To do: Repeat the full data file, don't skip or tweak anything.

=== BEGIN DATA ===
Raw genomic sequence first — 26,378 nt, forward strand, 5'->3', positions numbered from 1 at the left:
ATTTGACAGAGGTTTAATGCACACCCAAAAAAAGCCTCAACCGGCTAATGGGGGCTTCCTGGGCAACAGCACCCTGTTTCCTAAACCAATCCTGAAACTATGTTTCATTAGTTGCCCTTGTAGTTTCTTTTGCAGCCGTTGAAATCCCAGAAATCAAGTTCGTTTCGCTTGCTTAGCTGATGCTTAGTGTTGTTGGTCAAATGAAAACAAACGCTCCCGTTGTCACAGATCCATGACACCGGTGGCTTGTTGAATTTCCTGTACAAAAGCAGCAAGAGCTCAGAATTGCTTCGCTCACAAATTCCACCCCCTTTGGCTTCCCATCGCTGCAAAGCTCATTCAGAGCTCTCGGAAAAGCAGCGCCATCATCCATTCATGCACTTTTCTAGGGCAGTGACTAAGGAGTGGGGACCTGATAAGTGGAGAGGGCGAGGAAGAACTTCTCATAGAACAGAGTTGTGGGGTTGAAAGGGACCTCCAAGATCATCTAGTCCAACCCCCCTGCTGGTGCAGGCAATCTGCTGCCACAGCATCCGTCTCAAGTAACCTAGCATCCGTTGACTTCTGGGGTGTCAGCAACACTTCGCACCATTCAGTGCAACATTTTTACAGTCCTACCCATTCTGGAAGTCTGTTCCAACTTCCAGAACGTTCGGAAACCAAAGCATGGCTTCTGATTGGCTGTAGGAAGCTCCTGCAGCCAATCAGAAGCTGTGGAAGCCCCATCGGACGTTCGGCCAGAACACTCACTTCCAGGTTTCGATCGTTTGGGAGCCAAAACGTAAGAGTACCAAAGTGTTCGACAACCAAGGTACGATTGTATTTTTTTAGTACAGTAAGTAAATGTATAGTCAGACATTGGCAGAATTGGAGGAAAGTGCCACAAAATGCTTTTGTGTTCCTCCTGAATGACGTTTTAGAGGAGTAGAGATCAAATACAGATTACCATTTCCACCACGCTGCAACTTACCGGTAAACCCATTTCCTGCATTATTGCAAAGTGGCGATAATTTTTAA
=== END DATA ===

Raw genomic sequence first — 26,378 nt, forward strand, 5'->3', positions numbered from 1 at the left:
ATTTGACAGAGGTTTAATGCACACCCAAAAAAAGCCTCAACCGGCTAATGGGGGCTTCCTGGGCAACAGCACCCTGTTTCCTAAACCAATCCTGAAACTATGTTTCATTAGTTGCCCTTGTAGTTTCTTTTGCAGCCGTTGAAATCCCAGAAATCAAGTTCGTTTCGCTTGCTTAGCTGATGCTTAGTGTTGTTGGTCAAATGAAAACAAACGCTCCCGTTGTCACAGATCCATGACACCGGTGGCTTGTTGAATTTCCTGTACAAAAGCAGCAAGAGCTCAGAATTGCTTCGCTCACAAATTCCACCCCCTTTGGCTTCCCATCGCTGCAAAGCTCATTCAGAGCTCTCGGAAAAGCAGCGCCATCATCCATTCATGCACTTTTCTAGGGCAGTGACTAAGGAGTGGGGACCTGATAAGTGGAGAGGGCGAGGAAGAACTTCTCATAGAACAGAGTTGTGGGGTTGAAAGGGACCTCCAAGATCATCTAGTCCAACCCCCCTGCTGGTGCAGGCAATCTGCTGCCACAGCATCCGTCTCAAGTAACCTAGCATCCGTTGACTTCTGGGGTGTCAGCAACACTTCGCACCATTCAGTGCAACATTTTTACAGTCCTACCCATTCTGGAAGTCTGTTCCAACTTCCAGAACGTTCGGAAACCAAAGCATGGCTTCTGATTGGCTGTAGGAAGCTCCTGCAGCCAATCAGAAGCTGTGGAAGCCCCATCGGACGTTCGGCCAGAACACTCACTTCCAGGTTTCGATCGTTTGGGAGCCAAAACGTAAGAGTACCAAAGTGTTCGACAACCAAGGTACGATTGTATTTTTTTAGTACAGTAAGTAAATGTATAGTCAGACATTGGCAGAATTGGAGGAAAGTGCCACAAAATGCTTTTGTGTTCCTCCTGAATGACGTTTTAGAGGAGTAGAGATCAAATACAGATTACCATTTCCACCACGCTGCAACTTACCGGTAAACCCATTTCCTGCATTATTGCAAAGTGGCGATAATTTTTAA